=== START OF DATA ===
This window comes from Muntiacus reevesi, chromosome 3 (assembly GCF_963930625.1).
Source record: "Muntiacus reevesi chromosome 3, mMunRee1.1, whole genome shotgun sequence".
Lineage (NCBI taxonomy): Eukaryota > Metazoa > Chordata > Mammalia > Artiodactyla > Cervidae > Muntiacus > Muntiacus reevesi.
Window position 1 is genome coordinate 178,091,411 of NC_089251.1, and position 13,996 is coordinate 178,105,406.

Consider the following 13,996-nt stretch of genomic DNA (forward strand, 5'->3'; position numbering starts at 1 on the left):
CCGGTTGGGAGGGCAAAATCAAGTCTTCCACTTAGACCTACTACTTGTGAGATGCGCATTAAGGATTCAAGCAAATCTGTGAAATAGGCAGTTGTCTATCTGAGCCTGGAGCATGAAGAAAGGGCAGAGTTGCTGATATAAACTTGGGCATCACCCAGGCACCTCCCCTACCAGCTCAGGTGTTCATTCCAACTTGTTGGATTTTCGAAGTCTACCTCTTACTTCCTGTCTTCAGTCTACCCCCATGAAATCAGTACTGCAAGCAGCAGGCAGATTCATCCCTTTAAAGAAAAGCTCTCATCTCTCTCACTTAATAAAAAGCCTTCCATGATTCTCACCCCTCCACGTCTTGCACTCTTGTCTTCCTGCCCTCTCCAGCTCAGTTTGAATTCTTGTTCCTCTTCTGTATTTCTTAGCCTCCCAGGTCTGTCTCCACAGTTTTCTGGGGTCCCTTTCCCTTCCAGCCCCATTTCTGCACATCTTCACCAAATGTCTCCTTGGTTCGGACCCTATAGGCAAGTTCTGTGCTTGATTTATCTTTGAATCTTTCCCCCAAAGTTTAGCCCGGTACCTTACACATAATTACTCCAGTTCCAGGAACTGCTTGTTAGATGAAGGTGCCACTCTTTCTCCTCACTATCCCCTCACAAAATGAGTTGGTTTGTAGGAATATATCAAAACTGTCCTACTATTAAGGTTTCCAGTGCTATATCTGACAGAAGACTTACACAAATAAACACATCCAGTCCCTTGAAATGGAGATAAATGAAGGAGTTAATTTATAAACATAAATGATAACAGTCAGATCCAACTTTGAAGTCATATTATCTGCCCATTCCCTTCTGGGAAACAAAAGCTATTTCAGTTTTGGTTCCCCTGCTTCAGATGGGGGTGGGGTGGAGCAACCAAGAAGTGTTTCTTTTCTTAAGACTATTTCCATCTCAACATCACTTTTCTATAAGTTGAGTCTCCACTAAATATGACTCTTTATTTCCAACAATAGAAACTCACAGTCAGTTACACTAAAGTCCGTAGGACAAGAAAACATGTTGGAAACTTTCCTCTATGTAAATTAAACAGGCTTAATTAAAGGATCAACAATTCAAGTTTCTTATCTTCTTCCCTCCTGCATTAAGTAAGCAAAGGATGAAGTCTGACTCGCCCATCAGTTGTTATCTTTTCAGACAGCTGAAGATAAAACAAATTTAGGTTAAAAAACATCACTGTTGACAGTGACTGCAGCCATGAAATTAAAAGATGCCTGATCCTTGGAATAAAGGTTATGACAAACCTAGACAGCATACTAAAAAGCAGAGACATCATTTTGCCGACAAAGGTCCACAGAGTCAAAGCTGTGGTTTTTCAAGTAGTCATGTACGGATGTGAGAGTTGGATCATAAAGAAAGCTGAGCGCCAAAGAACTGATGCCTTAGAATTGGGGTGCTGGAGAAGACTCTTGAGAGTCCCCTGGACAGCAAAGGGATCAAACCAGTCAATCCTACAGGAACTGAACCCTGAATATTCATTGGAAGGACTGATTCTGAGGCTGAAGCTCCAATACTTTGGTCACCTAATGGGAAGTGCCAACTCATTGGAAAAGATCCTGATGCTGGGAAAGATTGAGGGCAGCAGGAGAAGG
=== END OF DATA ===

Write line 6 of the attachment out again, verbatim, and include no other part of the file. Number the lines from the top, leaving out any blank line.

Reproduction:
CCGGTTGGGAGGGCAAAATCAAGTCTTCCACTTAGACCTACTACTTGTGAGATGCGCATTAAGGATTCAAGCAAATCTGTGAAATAGGCAGTTGTCTATCTGAGCCTGGAGCATGAAGAAAGGGCAGAGTTGCTGATATAAACTTGGGCATCACCCAGGCACCTCCCCTACCAGCTCAGGTGTTCATTCCAACTTGTTGGATTTTCGAAGTCTACCTCTTACTTCCTGTCTTCAGTCTACCCCCATGAAATCAGTACTGCAAGCAGCAGGCAGATTCATCCCTTTAAAGAAAAGCTCTCATCTCTCTCACTTAATAAAAAGCCTTCCATGATTCTCACCCCTCCACGTCTTGCACTCTTGTCTTCCTGCCCTCTCCAGCTCAGTTTGAATTCTTGTTCCTCTTCTGTATTTCTTAGCCTCCCAGGTCTGTCTCCACAGTTTTCTGGGGTCCCTTTCCCTTCCAGCCCCATTTCTGCACATCTTCACCAAATGTCTCCTTGGTTCGGACCCTATAGGCAAGTTCTGTGCTTGATTTATCTTTGAATCTTTCCCCCAAAGTTTAGCCCGGTACCTTACACATAATTACTCCAGTTCCAGGAACTGCTTGTTAGATGAAGGTGCCACTCTTTCTCCTCACTATCCCCTCACAAAATGAGTTGGTTTGTAGGAATATATCAAAACTGTCCTACTATTAAGGTTTCCAGTGCTATATCTGACAGAAGACTTACACAAATAAACACATCCAGTCCCTTGAAATGGAGATAAATGAAGGAGTTAATTTATAAACATAAATGATAACAGTCAGATCCAACTTTGAAGTCATATTATCTGCCCATTCCCTTCTGGGAAACAAAAGCTATTTCAGTTTTGGTTCCCCTGCTTCAGATGGGGGTGGGGTGGAGCAACCAAGAAGTGTTTCTTTTCTTAAGACTATTTCCATCTCAACATCACTTTTCTATAAGTTGAGTCTCCACTAAATATGACTCTTTATTTCCAACAATAGAAACTCACAGTCAGTTACACTAAAGTCCGTAGGACAAGAAAACATGTTGGAAACTTTCCTCTATGTAAATTAAACAGGCTTAATTAAAGGATCAACAATTCAAGTTTCTTATCTTCTTCCCTCCTGCATTAAGTAAGCAAAGGATGAAGTCTGACTCGCCCATCAGTTGTTATCTTTTCAGACAGCTGAAGATAAAACAAATTTAGGTTAAAAAACATCACTGTTGACAGTGACTGCAGCCATGAAATTAAAAGATGCCTGATCCTTGGAATAAAGGTTATGACAAACCTAGACAGCATACTAAAAAGCAGAGACATCATTTTGCCGACAAAGGTCCACAGAGTCAAAGCTGTGGTTTTTCAAGTAGTCATGTACGGATGTGAGAGTTGGATCATAAAGAAAGCTGAGCGCCAAAGAACTGATGCCTTAGAATTGGGGTGCTGGAGAAGACTCTTGAGAGTCCCCTGGACAGCAAAGGGATCAAACCAGTCAATCCTACAGGAACTGAACCCTGAATATTCATTGGAAGGACTGATTCTGAGGCTGAAGCTCCAATACTTTGGTCACCTAATGGGAAGTGCCAACTCATTGGAAAAGATCCTGATGCTGGGAAAGATTGAGGGCAGCAGGAGAAGG